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Effects of exercise dose and type during breast cancer chemotherapy: Multicenter randomized trial

Courneya, Kerry S.; McKenzie, Donald C.; Mackey, John R.; Gelmon, Karen; Friedenreich, Christine M.; Yasui, Yutaka; Reid, Robert D.; Cook, Diane; Jespersen, Diana; Proulx, Carolyn; Dolan, Lianne B.; Forbes, Cynthia C.; Wooding, Evyanne; Trinh, Linda; Segal, Roanne J.


Kerry S. Courneya

Donald C. McKenzie

John R. Mackey

Karen Gelmon

Christine M. Friedenreich

Yutaka Yasui

Robert D. Reid

Diane Cook

Diana Jespersen

Carolyn Proulx

Lianne B. Dolan

Evyanne Wooding

Linda Trinh

Roanne J. Segal


Exercise improves physical functioning and symptom management during breast cancer chemotherapy, but the effects of different doses and types of exercise are unknown.

A multicenter trial in Canada randomized 301 breast cancer patients to thrice-weekly supervised exercise during chemotherapy consisting of either a standard dose of 25 to 30 minutes of aerobic exercise (STAN; n = 96), a higher dose of 50 to 60 minutes of aerobic exercise (HIGH; n = 101), or a combined dose of 50 to 60 minutes of aerobic and resistance exercise (COMB; n = 104). The primary endpoint was physical functioning assessed by the Medical Outcomes Survey-Short Form (SF)–36. Secondary endpoints were other physical functioning scales, symptoms, fitness, and chemotherapy completion. All statistical tests were linear mixed model analyses, and the P values were two-sided.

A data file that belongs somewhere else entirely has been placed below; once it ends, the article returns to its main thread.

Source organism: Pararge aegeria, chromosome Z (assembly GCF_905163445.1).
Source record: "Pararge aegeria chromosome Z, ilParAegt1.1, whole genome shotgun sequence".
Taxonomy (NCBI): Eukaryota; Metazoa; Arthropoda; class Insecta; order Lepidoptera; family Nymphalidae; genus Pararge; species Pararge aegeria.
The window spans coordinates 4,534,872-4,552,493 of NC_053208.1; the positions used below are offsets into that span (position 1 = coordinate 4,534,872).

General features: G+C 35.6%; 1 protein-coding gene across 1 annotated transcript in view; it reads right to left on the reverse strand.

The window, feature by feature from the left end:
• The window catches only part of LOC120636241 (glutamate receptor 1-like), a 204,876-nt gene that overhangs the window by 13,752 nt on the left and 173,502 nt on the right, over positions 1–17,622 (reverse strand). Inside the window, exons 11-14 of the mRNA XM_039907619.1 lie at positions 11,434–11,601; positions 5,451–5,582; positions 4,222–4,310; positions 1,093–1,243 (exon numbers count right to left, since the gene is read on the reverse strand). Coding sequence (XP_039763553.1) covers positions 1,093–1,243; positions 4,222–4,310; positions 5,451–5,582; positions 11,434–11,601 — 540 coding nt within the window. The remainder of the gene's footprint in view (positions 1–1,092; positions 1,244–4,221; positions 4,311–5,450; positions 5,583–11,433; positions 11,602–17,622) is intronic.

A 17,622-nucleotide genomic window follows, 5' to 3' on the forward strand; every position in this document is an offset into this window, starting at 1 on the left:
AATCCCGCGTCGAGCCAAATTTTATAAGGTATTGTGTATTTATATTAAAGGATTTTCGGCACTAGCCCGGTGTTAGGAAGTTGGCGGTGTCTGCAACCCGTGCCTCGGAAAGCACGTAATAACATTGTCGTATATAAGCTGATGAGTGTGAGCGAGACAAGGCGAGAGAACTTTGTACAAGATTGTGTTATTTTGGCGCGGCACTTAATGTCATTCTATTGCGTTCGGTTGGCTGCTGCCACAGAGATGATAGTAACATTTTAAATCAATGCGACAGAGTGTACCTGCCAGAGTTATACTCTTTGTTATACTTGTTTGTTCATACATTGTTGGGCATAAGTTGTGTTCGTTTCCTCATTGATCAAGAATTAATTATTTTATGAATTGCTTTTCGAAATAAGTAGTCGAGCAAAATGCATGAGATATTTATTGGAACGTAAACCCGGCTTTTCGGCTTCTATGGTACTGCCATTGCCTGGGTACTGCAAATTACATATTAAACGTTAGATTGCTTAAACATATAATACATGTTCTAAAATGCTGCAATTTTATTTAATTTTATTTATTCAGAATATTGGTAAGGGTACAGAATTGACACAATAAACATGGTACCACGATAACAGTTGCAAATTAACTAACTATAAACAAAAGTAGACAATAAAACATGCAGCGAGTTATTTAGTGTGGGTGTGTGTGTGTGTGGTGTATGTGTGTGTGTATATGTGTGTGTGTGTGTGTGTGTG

Follow-up assessment of patient-reported outcomes was 99.0%. Adjusted linear mixed-model analyses showed that neither HIGH (+0.8; 95% confidence interval [CI] = −0.8 to 2.4; P = .30) nor COMB (+0.5; 95% CI = −1.1 to 2.1; P = .52] were superior to STAN for the primary outcome. In secondary analyses not adjusted for multiple comparisons, HIGH was superior to STAN for the SF-36 physical component summary (P = .04), SF-36 bodily pain (P = .02), and endocrine symptoms (P = .02). COMB was superior to STAN for endocrine symptoms (P = .009) and superior to STAN (P < .001) and HIGH (P < .001) for muscular strength. HIGH was superior to COMB for the SF-36 bodily pain (P = .04) and aerobic fitness (P = .03). No differences emerged for body composition or chemotherapy completion.

A higher volume of aerobic or combined exercise is achievable and safe during breast cancer chemotherapy and may manage declines in physical functioning and worsening symptoms better than standard volumes.

Journal Article Type Article
Publication Date Dec 4, 2013
Journal JNCI: Journal of the National Cancer Institute
Print ISSN 1460-2105
Electronic ISSN 0027-8874
Publisher Oxford University Press (OUP)
Peer Reviewed Peer Reviewed
Volume 105
Issue 23
Pages 1821-1832
APA6 Citation Courneya, K. S., McKenzie, D. C., Mackey, J. R., Gelmon, K., Friedenreich, C. M., Yasui, Y., …Segal, R. J. (2013). Effects of exercise dose and type during breast cancer chemotherapy: Multicenter randomized trial. JNCI: Journal of the National Cancer Institute, 105(23), 1821-1832. doi:10.1093/jnci/djt297
Keywords Aerobic exercise; Chemotherapy regimen; Exercise; Canada; Pain; Palliative care; Breast cancer; Exercise; Resistive; Surrogate endpoints; sf-36; Patient self-report; Physical function
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